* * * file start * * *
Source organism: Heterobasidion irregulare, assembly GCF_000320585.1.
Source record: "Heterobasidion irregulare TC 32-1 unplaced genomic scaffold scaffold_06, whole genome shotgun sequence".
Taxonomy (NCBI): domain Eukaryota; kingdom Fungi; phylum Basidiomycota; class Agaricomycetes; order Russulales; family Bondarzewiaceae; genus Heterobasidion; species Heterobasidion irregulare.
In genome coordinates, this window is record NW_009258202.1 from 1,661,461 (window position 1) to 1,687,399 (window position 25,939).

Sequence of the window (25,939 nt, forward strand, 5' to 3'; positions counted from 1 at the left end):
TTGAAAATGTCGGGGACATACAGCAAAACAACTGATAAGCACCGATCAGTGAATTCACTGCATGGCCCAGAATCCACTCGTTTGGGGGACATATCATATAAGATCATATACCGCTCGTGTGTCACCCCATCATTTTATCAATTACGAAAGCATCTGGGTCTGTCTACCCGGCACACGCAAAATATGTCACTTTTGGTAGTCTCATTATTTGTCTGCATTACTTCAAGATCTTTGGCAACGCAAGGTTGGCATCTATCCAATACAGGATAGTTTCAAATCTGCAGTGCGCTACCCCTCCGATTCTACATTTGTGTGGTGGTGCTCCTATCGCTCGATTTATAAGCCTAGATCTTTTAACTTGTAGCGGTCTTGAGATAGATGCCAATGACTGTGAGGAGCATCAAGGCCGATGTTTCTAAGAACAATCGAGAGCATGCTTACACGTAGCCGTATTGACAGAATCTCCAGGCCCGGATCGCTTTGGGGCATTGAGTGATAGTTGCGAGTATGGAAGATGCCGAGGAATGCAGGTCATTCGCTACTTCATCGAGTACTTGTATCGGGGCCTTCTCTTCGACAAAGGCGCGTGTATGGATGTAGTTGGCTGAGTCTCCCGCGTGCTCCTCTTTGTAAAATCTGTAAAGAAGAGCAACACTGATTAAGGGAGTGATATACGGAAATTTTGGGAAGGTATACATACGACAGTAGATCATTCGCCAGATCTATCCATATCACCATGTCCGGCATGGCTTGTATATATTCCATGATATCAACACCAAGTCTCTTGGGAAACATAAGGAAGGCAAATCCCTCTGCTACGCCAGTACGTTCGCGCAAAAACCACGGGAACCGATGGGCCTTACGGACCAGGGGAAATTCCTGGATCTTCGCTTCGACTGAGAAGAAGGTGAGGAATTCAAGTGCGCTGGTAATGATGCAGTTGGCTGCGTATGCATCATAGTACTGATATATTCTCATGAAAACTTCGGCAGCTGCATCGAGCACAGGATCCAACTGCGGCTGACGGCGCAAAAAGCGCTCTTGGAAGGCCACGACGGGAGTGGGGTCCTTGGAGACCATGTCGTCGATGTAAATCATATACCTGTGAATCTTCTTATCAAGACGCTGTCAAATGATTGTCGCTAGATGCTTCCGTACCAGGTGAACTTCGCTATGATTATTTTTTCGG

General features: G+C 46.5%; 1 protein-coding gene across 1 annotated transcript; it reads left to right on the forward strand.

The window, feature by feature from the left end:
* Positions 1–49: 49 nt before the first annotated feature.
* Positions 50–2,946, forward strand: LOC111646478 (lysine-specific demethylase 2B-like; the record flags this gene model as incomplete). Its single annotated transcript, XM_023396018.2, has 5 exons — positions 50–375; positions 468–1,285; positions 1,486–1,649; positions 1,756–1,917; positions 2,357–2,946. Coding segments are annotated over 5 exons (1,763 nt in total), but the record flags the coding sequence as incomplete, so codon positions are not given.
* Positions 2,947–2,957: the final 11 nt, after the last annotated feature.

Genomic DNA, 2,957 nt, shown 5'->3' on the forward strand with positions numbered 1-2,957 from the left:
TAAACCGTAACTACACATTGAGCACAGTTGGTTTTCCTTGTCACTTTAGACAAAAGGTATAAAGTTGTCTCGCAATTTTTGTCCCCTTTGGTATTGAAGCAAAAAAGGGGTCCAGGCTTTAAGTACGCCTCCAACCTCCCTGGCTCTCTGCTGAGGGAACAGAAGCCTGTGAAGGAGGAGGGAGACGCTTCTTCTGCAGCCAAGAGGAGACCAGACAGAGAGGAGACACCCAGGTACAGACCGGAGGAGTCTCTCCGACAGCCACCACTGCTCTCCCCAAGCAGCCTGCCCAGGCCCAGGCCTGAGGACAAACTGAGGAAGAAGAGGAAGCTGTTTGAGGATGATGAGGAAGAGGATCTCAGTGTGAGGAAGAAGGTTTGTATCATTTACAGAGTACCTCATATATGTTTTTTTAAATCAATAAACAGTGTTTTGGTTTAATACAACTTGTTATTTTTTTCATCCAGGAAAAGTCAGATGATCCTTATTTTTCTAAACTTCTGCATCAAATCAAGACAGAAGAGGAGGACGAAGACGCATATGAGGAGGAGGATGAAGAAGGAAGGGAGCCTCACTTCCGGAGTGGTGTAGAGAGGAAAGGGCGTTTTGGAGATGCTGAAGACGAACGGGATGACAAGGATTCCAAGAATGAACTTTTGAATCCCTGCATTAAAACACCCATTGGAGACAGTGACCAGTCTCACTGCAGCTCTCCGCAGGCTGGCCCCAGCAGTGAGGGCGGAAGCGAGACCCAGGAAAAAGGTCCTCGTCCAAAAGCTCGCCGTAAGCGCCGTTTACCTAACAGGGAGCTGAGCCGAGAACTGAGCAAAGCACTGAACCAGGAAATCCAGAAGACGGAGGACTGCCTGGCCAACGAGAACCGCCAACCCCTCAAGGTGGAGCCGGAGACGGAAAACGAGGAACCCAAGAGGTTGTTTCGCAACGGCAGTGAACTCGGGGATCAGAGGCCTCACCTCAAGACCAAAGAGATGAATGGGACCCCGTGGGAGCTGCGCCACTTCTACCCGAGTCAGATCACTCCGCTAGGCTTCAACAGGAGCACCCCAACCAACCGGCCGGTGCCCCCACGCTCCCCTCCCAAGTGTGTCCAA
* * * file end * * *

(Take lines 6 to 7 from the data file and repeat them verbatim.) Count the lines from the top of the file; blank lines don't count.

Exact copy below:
TTGAAAATGTCGGGGACATACAGCAAAACAACTGATAAGCACCGATCAGTGAATTCACTGCATGGCCCAGAATCCACTCGTTTGGGGGACATATCATATAAGATCATATACCGCTCGTGTGTCACCCCATCATTTTATCAATTACGAAAGCATCTGGGTCTGTCTACCCGGCACACGCAAAATATGTCACTTTTGGTAGTCTCATTATTTGTCTGCATTACTTCAAGATCTTTGGCAACGCAAGGTTGGCATCTATCCAATACAGGATAGTTTCAAATCTGCAGTGCGCTACCCCTCCGATTCTACATTTGTGTGGTGGTGCTCCTATCGCTCGATTTATAAGCCTAGATCTTTTAACTTGTAGCGGTCTTGAGATAGATGCCAATGACTGTGAGGAGCATCAAGGCCGATGTTTCTAAGAACAATCGAGAGCATGCTTACACGTAGCCGTATTGACAGAATCTCCAGGCCCGGATCGCTTTGGGGCATTGAGTGATAGTTGCGAGTATGGAAGATGCCGAGGAATGCAGGTCATTCGCTACTTCATCGAGTACTTGTATCGGGGCCTTCTCTTCGACAAAGGCGCGTGTATGGATGTAGTTGGCTGAGTCTCCCGCGTGCTCCTCTTTGTAAAATCTGTAAAGAAGAGCAACACTGATTAAGGGAGTGATATACGGAAATTTTGGGAAGGTATACATACGACAGTAGATCATTCGCCAGATCTATCCATATCACCATGTCCGGCATGGCTTGTATATATTCCATGATATCAACACCAAGTCTCTTGGGAAACATAAGGAAGGCAAATCCCTCTGCTACGCCAGTACGTTCGCGCAAAAACCACGGGAACCGATGGGCCTTACGGACCAGGGGAAATTCCTGGATCTTCGCTTCGACTGAGAAGAAGGTGAGGAATTCAAGTGCGCTGGTAATGATGCAGTTGGCTGCGTATGCATCATAGTACTGATATATTCTCATGAAAACTTCGGCAGCTGCATCGAGCACAGGATCCAACTGCGGCTGACGGCGCAAAAAGCGCTCTTGGAAGGCCACGACGGGAGTGGGGTCCTTGGAGACCATGTCGTCGATGTAAATCATATACCTGTGAATCTTCTTATCAAGACGCTGTCAAATGATTGTCGCTAGATGCTTCCGTACCAGGTGAACTTCGCTATGATTATTTTTTCGG

General features: G+C 46.5%; 1 protein-coding gene across 1 annotated transcript; it reads left to right on the forward strand.